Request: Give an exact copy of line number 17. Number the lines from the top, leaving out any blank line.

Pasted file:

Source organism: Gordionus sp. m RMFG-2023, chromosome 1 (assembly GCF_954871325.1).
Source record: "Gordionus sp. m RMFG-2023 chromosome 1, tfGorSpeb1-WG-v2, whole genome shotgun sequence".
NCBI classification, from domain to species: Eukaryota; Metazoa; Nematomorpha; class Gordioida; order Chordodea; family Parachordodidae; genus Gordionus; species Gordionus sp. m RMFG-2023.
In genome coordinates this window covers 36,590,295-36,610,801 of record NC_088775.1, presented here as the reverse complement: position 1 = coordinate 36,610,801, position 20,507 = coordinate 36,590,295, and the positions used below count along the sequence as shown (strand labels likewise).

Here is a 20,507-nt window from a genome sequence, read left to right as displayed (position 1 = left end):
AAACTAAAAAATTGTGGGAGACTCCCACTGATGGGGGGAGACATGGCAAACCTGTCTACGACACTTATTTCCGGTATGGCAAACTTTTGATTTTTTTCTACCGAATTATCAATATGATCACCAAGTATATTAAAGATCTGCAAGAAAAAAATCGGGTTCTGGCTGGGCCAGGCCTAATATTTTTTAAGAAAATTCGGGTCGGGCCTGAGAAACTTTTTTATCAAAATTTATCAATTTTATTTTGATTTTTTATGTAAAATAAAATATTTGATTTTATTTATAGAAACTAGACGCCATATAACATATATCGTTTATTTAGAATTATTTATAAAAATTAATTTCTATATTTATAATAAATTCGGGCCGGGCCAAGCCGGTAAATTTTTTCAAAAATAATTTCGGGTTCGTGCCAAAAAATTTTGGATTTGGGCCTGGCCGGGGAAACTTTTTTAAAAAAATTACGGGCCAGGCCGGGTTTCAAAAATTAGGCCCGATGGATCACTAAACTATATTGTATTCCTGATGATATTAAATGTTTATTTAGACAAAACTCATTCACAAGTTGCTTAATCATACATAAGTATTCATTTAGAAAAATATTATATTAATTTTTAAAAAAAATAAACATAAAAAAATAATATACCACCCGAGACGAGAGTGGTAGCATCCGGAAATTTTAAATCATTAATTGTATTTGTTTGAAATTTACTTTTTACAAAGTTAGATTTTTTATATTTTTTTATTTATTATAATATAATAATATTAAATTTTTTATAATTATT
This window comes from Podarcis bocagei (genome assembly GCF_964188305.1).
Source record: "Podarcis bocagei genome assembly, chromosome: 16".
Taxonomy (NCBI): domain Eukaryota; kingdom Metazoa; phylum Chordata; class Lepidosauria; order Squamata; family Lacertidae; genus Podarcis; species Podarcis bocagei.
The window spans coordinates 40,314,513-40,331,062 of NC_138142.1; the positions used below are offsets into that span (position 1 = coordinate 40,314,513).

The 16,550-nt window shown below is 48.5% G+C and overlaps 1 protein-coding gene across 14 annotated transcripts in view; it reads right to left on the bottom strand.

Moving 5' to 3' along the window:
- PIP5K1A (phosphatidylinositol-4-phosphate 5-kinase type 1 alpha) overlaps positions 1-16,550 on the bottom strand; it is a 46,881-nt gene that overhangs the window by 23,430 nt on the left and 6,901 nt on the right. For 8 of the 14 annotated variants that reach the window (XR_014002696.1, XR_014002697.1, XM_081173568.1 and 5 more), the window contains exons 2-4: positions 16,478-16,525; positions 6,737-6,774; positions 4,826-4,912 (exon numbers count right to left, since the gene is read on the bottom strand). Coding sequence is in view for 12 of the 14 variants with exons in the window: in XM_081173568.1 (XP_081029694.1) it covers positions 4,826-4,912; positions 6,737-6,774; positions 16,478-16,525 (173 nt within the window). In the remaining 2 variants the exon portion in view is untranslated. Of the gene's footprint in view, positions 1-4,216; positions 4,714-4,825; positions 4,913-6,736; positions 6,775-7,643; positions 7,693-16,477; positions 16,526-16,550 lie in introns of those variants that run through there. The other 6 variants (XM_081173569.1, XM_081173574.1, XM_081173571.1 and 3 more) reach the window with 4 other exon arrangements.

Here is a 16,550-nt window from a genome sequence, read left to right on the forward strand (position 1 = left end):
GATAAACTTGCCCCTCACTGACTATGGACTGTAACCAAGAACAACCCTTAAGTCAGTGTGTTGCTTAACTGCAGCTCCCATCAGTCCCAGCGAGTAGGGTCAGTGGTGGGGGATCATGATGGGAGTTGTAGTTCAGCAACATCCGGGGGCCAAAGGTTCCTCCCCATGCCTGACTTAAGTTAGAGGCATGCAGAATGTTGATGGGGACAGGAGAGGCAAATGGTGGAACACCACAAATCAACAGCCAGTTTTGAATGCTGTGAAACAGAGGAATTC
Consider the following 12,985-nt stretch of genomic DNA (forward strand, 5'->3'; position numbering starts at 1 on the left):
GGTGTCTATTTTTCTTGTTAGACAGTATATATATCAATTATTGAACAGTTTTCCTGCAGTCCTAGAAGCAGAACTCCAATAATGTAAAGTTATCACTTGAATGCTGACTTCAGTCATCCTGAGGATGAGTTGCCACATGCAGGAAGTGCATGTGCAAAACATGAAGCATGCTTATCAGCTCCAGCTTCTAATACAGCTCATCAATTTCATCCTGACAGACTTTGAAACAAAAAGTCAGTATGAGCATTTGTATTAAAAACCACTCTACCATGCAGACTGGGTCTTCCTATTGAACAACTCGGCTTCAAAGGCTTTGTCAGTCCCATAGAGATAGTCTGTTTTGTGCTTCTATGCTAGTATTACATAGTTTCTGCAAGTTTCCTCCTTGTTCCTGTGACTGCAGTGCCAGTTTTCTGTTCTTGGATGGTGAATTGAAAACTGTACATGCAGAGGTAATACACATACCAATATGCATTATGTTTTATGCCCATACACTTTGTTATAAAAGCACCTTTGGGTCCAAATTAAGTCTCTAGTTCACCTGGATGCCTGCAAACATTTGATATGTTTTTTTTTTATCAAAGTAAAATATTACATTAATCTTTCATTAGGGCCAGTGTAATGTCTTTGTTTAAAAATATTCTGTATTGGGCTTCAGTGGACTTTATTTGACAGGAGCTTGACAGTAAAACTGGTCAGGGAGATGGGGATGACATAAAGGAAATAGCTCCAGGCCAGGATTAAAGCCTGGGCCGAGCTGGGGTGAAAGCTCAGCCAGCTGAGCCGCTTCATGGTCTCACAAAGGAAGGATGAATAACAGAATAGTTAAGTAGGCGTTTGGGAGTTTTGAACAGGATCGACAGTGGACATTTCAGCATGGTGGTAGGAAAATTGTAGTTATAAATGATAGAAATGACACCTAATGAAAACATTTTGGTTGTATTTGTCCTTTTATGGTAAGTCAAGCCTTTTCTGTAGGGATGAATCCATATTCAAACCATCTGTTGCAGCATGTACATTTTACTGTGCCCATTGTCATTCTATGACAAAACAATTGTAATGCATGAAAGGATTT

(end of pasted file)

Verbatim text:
GGTGTCTATTTTTCTTGTTAGACAGTATATATATCAATTATTGAACAGTTTTCCTGCAGTCCTAGAAGCAGAACTCCAATAATGTAAAGTTATCACTTGAATGCTGACTTCAGTCATCCTGAGGATGAGTTGCCACATGCAGGAAGTGCATGTGCAAAACATGAAGCATGCTTATCAGCTCCAGCTTCTAATACAGCTCATCAATTTCATCCTGACAGACTTTGAAACAAAAAGTCAGTATGAGCATTTGTATTAAAAACCACTCTACCATGCAGACTGGGTCTTCCTATTGAACAACTCGGCTTCAAAGGCTTTGTCAGTCCCATAGAGATAGTCTGTTTTGTGCTTCTATGCTAGTATTACATAGTTTCTGCAAGTTTCCTCCTTGTTCCTGTGACTGCAGTGCCAGTTTTCTGTTCTTGGATGGTGAATTGAAAACTGTACATGCAGAGGTAATACACATACCAATATGCATTATGTTTTATGCCCATACACTTTGTTATAAAAGCACCTTTGGGTCCAAATTAAGTCTCTAGTTCACCTGGATGCCTGCAAACATTTGATATGTTTTTTTTTTATCAAAGTAAAATATTACATTAATCTTTCATTAGGGCCAGTGTAATGTCTTTGTTTAAAAATATTCTGTATTGGGCTTCAGTGGACTTTATTTGACAGGAGCTTGACAGTAAAACTGGTCAGGGAGATGGGGATGACATAAAGGAAATAGCTCCAGGCCAGGATTAAAGCCTGGGCCGAGCTGGGGTGAAAGCTCAGCCAGCTGAGCCGCTTCATGGTCTCACAAAGGAAGGATGAATAACAGAATAGTTAAGTAGGCGTTTGGGAGTTTTGAACAGGATCGACAGTGGACATTTCAGCATGGTGGTAGGAAAATTGTAGTTATAAATGATAGAAATGACACCTAATGAAAACATTTTGGTTGTATTTGTCCTTTTATGGTAAGTCAAGCCTTTTCTGTAGGGATGAATCCATATTCAAACCATCTGTTGCAGCATGTACATTTTACTGTGCCCATTGTCATTCTATGACAAAACAATTGTAATGCATGAAAGGATTT